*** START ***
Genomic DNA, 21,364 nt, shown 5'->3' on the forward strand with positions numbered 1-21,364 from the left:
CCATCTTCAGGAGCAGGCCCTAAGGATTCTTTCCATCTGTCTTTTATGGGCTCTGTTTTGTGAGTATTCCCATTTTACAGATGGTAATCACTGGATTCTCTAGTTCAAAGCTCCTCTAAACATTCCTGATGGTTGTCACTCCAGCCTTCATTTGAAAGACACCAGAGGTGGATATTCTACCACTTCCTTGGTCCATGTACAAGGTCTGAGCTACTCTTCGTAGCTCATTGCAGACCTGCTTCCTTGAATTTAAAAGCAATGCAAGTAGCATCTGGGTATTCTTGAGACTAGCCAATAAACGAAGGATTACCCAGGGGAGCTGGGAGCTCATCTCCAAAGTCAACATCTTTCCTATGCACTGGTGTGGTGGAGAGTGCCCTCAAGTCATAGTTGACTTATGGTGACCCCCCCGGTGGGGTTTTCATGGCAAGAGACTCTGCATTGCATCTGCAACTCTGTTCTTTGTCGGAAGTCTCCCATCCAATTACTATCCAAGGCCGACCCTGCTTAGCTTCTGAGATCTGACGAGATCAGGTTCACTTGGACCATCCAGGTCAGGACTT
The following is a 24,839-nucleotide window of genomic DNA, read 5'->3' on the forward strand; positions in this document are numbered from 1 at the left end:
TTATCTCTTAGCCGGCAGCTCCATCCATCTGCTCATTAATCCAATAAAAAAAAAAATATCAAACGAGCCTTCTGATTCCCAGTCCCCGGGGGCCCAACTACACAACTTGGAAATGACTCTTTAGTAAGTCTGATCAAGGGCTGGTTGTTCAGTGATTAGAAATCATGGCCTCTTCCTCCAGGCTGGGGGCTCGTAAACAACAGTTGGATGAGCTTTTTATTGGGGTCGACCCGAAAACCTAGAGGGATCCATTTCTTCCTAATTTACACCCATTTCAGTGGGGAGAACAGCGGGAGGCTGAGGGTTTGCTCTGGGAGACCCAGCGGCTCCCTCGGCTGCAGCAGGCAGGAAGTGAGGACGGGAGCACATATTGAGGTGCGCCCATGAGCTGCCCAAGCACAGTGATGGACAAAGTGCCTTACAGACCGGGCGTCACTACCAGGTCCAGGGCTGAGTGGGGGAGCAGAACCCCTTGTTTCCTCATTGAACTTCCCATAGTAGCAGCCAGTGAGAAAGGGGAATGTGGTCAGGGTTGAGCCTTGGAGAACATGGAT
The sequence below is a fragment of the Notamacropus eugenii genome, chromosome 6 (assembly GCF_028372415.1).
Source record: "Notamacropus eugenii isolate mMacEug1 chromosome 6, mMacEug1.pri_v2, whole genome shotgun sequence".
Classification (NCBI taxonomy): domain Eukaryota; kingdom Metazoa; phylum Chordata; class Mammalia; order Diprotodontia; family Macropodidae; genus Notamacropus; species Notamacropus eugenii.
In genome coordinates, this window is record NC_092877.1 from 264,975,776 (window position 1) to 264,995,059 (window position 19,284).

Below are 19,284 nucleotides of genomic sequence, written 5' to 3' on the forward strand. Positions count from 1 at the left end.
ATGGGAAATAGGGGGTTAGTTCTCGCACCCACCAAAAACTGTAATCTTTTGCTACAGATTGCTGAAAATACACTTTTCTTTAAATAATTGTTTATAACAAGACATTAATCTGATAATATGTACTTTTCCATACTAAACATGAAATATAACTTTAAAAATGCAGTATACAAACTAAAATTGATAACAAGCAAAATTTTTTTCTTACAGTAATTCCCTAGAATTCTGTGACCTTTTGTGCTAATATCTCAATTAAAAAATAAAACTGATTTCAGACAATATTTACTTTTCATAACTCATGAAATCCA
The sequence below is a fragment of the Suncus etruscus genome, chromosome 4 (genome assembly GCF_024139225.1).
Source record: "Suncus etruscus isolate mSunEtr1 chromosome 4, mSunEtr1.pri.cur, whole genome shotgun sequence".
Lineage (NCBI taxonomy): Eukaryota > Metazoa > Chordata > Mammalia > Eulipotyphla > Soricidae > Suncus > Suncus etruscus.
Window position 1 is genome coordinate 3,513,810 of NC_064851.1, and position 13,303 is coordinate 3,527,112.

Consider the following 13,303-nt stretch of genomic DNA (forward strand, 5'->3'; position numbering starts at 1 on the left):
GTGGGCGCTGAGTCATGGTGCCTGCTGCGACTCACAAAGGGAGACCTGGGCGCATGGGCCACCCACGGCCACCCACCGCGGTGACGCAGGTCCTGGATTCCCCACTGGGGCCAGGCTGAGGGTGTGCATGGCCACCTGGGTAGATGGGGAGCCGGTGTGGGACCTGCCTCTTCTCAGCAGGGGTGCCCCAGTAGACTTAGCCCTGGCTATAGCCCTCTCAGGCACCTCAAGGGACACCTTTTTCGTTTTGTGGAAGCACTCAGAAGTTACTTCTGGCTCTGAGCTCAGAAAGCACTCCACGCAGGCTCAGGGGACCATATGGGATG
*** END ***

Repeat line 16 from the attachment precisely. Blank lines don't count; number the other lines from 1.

GTGGGCGCTGAGTCATGGTGCCTGCTGCGACTCACAAAGGGAGACCTGGGCGCATGGGCCACCCACGGCCACCCACCGCGGTGACGCAGGTCCTGGATTCCCCACTGGGGCCAGGCTGAGGGTGTGCATGGCCACCTGGGTAGATGGGGAGCCGGTGTGGGACCTGCCTCTTCTCAGCAGGGGTGCCCCAGTAGACTTAGCCCTGGCTATAGCCCTCTCAGGCACCTCAAGGGACACCTTTTTCGTTTTGTGGAAGCACTCAGAAGTTACTTCTGGCTCTGAGCTCAGAAAGCACTCCACGCAGGCTCAGGGGACCATATGGGATG